Wednesday, October 26, 2011

Nothing Gross about Yuck's Performance at TT's

Yuck’s self-titled debut was my favorite record at the halfway point of the year and has managed to maintain that position ever since. Anyone who has read this blog in the past knows my affinity for 90s alternative and no one captures the golden age of that sound like Yuck. Having seen an impressive set at SXSW earlier in the year, I was ready to see them in a more intimate setting at TT The Bear’s on September 22nd. The group just released the deluxe version of their debut which includes a disc containing six additional tracks. They played several of these at the show and left a permanent impression on everyone who was in attendance.

The opening band was Boston’s Mean Creek. They played an alternative rock style that had a very pleasing folk influence and a dash of country twang. The songs were driven by the dual guitar/vocal combination of Chris Keene and Aurore Ounjian and rounded out with a rhythm section that was more than capable of putting the necessary power behind their expressive sound. I was ashamed that I had not heard such a great local act before that night. However, I was immediately made a fan when I heard the haunting yelp of “The Comedian” and I will be keeping an eye out for them in the future. Before leaving the stage, the band made sure to let the audience know that Yuck were their “favorite band since Nirvana” which brought the anticipation to a boiling point.

You could tell there is something special about Yuck by the unparalleled level of excitement coming from the sold-out crowd. The band came out and got right to business, rocking “Holing Out” in front of a hand painted banner. Ironically, this was the song I complained about missing in my review of their show at SXSW. They continued to play favorites like “The Wall,” “Shook Down,” and “Georgia” with a melancholy composure that brought to mind the early days of The Smashing Pumpkins. They brought things down a bit with “Suicide Policeman” before picking it back up with their more accessible new songs including “Milkshake” and “Cousin Corona.” One of the tracks that had the audience especially excited was my personal favorite, “Operation,” which brings their Sonic Youth influence to the forefront.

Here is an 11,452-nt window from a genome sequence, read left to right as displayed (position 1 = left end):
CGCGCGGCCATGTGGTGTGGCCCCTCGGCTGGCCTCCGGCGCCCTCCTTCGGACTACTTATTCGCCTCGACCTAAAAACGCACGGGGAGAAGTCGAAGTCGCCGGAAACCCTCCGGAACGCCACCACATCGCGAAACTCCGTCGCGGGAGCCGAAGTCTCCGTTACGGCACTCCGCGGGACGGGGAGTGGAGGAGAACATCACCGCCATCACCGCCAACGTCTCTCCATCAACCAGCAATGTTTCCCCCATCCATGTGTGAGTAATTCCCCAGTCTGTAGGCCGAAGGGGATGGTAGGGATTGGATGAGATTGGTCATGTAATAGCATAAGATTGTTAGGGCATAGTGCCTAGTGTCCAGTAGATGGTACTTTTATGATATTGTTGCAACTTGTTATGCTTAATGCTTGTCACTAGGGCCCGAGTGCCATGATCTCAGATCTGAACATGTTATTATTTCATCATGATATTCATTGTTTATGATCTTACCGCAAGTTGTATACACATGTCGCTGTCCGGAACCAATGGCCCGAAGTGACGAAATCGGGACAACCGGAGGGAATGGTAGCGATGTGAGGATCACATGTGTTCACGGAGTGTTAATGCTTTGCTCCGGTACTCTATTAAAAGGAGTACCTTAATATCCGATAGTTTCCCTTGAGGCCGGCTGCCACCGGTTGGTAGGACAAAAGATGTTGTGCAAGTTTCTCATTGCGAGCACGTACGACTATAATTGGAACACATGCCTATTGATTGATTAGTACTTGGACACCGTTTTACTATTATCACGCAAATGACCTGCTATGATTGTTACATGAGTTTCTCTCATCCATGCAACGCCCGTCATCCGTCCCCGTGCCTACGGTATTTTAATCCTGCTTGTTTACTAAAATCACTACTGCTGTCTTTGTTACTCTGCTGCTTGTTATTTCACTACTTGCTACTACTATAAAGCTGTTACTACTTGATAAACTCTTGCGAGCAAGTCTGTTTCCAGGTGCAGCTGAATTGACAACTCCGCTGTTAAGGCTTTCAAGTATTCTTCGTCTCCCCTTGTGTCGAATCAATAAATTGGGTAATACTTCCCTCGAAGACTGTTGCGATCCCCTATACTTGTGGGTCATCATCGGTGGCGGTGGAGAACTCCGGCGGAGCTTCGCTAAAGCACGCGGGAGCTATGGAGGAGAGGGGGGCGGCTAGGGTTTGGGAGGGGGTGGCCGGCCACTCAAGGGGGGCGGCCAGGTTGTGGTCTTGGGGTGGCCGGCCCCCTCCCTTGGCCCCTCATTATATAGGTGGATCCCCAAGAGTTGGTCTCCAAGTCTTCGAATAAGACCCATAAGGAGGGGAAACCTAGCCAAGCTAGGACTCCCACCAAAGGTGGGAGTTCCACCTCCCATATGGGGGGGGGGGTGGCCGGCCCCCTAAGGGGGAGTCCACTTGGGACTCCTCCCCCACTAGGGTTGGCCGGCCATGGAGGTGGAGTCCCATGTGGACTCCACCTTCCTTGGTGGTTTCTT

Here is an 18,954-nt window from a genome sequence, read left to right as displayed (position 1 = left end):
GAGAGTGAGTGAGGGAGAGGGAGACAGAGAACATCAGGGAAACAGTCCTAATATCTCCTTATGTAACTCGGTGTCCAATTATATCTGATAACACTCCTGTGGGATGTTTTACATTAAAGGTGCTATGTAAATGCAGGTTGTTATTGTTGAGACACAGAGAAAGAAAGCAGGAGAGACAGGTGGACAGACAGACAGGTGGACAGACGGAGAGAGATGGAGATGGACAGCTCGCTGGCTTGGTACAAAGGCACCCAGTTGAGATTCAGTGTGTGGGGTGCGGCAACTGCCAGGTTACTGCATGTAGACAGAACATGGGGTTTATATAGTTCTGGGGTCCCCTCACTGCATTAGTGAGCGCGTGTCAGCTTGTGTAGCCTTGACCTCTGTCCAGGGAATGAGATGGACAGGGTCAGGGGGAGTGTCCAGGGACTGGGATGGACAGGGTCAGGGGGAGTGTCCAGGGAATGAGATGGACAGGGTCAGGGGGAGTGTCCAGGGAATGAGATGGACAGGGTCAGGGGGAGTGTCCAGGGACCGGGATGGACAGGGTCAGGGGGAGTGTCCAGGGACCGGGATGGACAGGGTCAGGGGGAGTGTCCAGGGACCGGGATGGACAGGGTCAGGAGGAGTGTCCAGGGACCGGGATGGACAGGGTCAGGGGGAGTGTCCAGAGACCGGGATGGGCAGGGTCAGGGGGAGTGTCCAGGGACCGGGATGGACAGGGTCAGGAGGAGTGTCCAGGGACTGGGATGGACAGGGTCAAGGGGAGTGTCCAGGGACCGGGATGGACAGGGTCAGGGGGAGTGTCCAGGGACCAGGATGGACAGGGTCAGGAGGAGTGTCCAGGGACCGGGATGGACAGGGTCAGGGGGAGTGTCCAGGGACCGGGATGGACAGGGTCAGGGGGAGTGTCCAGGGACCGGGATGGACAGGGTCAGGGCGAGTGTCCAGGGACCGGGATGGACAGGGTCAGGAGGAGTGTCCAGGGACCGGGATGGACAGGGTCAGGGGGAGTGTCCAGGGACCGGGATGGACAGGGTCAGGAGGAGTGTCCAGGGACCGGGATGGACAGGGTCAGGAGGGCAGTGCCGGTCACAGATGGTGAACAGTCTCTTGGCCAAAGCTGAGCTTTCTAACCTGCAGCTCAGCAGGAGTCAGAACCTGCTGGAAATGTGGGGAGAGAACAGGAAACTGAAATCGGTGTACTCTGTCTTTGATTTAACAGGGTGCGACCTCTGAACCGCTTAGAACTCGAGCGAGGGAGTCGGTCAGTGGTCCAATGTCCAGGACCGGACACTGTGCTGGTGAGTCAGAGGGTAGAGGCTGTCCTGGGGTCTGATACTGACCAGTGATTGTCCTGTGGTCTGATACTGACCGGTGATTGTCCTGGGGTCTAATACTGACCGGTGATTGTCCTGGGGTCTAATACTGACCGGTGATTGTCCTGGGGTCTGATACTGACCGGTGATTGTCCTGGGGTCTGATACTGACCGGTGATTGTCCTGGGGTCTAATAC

They ended the set with “Rubber,” which is one of the most epic closers you will ever hear live. It’s an incredible song that the band has in its arsenal and is so powerful that I can’t picture it being played anywhere else in the set. The blaringly loud shoegaze guitars wash over the crowd like a giant wave of distortion crashing into a sea of eardrums with cries of “Should I give in?” and “Yes, I give in.” After obliterating the crowd with such ear-splitting force, I have never seen an audience try so hard to get a band back out for an encore. After a good 5-10 minutes straight of chanting for the band, it was evident that they weren’t coming out but I don’t think anyone was left unsatisfied. At a time when every band seemed to have some kind a gimmick, Yuck harkens back to a time when a rock band was simply a rock band. They are here simply to play and have nothing to prove. Yuck is perfect for anyone wishing they could have seen Dinosaur Jr. or Sonic Youth in their infancy and they are filling that void stupendously.

Cousin Corona by Yuck

Soothe Me by Yuck

Shook Down / Milkshake by Yuck

Yuck singles by Yuck

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